Yes, keywords are important to SEO. But when you boil it down, SEO is about providing relevant, useful content to your human users. Google is able to measure what happens once the user gets to your site. Is it a good experience, or are there things you could be doing better in serving your users?
Google’s Web crawlers are assessing your website with every interaction. Are people getting what they need from your site? It turns out that when it comes to SEO, what’s good for humans is good for robots. Let’s look at some of the biggest factors that affect your ranking and how they are in tune with the human side of marketing.
What is Google looking for in your content? While they are famously secretive about their search algorithms, Google reveals important clues with each major update. Let’s take a look at the key search factors and how to apply them to your SEO strategy.
People are at the heart of your SEO efforts. So let’s look past the keywords, page rank, and site traffic for a second and focus on the real point of SEO – connecting with your potential customers. SEO is about building the apparatus to find the people who are already out there asking for your help – and the pathway to deliver that help.
Teaching is how we form a connection with a future customer. SEO is simply a signal that someone wants to learn – with a distinct data “signature” that offers clues about what they want to know. From there, it’s up to us to use that data to put ourselves in the best position to answer that question. Episode 134 is an overview of how to do that.
SEO is one of the most important factors in any marketing strategy, so it’s worth the effort to learn the basics. It doesn’t have to be complicated, and anyone can learn it. Episode 133 is an introduction to my approach to SEO, and the start of a new series to teach you all the nuances of a good, sound SEO strategy.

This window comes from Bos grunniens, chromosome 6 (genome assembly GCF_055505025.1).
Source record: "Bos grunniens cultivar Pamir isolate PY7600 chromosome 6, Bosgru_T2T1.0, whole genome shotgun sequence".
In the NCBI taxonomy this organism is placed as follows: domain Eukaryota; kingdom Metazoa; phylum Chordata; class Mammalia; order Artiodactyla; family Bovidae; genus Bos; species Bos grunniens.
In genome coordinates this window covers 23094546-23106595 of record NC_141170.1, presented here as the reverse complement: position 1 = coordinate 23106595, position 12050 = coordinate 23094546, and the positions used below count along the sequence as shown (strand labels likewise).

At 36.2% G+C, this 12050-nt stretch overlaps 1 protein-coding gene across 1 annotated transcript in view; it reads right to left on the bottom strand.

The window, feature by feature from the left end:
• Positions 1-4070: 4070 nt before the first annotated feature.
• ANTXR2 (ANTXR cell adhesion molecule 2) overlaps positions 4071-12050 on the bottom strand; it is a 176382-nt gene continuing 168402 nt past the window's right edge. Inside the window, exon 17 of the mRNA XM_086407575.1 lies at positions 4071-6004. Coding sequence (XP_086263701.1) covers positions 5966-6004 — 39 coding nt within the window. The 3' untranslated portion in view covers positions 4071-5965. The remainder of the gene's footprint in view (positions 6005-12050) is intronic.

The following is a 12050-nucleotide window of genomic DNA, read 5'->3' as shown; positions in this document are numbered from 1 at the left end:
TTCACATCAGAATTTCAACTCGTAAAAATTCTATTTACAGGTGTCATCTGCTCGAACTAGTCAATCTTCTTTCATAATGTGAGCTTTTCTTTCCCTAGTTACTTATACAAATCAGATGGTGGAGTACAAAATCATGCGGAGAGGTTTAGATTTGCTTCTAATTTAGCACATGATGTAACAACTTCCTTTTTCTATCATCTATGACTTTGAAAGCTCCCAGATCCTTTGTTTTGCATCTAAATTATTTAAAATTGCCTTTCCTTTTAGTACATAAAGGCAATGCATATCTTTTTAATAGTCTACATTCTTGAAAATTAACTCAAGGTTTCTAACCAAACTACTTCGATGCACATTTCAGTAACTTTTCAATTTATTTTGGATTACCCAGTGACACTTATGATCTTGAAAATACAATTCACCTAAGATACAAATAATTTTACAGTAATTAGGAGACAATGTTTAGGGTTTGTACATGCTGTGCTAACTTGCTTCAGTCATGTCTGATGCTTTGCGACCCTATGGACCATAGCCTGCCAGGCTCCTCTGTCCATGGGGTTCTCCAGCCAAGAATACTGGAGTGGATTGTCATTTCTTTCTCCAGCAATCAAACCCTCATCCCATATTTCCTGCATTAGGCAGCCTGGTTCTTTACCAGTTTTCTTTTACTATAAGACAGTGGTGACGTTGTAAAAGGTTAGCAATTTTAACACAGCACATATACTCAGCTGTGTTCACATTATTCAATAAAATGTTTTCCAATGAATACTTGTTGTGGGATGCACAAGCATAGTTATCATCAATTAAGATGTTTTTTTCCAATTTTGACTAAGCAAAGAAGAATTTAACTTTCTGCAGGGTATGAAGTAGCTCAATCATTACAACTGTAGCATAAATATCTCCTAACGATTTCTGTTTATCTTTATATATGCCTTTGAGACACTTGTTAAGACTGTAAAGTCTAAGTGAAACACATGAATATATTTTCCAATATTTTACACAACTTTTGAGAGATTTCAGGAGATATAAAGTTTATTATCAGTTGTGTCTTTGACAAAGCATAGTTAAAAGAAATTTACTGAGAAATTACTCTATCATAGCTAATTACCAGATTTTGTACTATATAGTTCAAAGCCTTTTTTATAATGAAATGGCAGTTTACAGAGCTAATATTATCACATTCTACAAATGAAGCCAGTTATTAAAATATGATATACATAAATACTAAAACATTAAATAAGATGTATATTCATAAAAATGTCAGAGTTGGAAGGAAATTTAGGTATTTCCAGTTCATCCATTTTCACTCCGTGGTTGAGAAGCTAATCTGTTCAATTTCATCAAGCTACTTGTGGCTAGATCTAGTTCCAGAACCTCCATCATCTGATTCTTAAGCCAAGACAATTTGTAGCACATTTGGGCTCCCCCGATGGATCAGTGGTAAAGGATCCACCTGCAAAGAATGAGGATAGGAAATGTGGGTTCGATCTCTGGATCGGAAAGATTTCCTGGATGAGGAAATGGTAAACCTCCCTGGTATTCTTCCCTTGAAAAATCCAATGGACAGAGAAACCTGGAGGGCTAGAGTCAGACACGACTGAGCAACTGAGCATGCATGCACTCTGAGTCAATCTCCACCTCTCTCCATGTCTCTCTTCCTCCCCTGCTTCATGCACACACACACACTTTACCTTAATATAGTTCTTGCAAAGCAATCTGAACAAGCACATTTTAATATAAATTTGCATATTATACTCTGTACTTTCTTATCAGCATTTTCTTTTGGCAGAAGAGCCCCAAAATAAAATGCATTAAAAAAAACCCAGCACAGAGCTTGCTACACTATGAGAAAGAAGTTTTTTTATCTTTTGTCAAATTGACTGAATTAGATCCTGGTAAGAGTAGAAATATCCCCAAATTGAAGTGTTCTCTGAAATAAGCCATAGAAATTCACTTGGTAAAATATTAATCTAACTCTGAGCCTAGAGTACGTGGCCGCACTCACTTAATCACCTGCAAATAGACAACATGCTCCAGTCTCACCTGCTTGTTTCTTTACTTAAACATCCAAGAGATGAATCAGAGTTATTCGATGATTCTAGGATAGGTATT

The challenges you face in starting a business are different than any other thing you’ll do in your career. Episode 131 is a summary of my 10-part series about the early days of my small business – my strategies, successes, and mistakes – so that you have somewhat of a roadmap in your own journey.
Email is your conversion instrument. It’s 40 times more effective than social media in this regard, so building your email list is one of the most important things you can do for your business. It pays to get started early, with a plan for segmentation and some simple automation as well.
Cornerstone content supercharges your efficiency. It not only carries some the sales load, but it’s good for SEO too. With a little investment of time up front, it can pay dividends for years to come. Let’s look at why cornerstone content is so important, what it can do for your business, and a simple guide for how to get started.
The sooner you start interacting with and learning about your audience, the better. This starts on Day 1 of your new business – it’s too important to let it wait. A side benefit is that it gives you a system and structure for creating worthwhile content to serve your audience. Let’s take a look at exactly how to do that.
Do you have someone creating content for you? A writer, designer, video producer, or developer? If so, you want to make sure that you have clear ownership of the rights to that content. Episode 112 is about the risks of not having an IP clause in your vendor contracts.
In short, running a good content strategy is a huge time investment. It takes a lot of effort, and let’s face it – it takes a long time to start seeing results. The only way to make it worth it is to treat everything you produce as if it’s a renewable asset.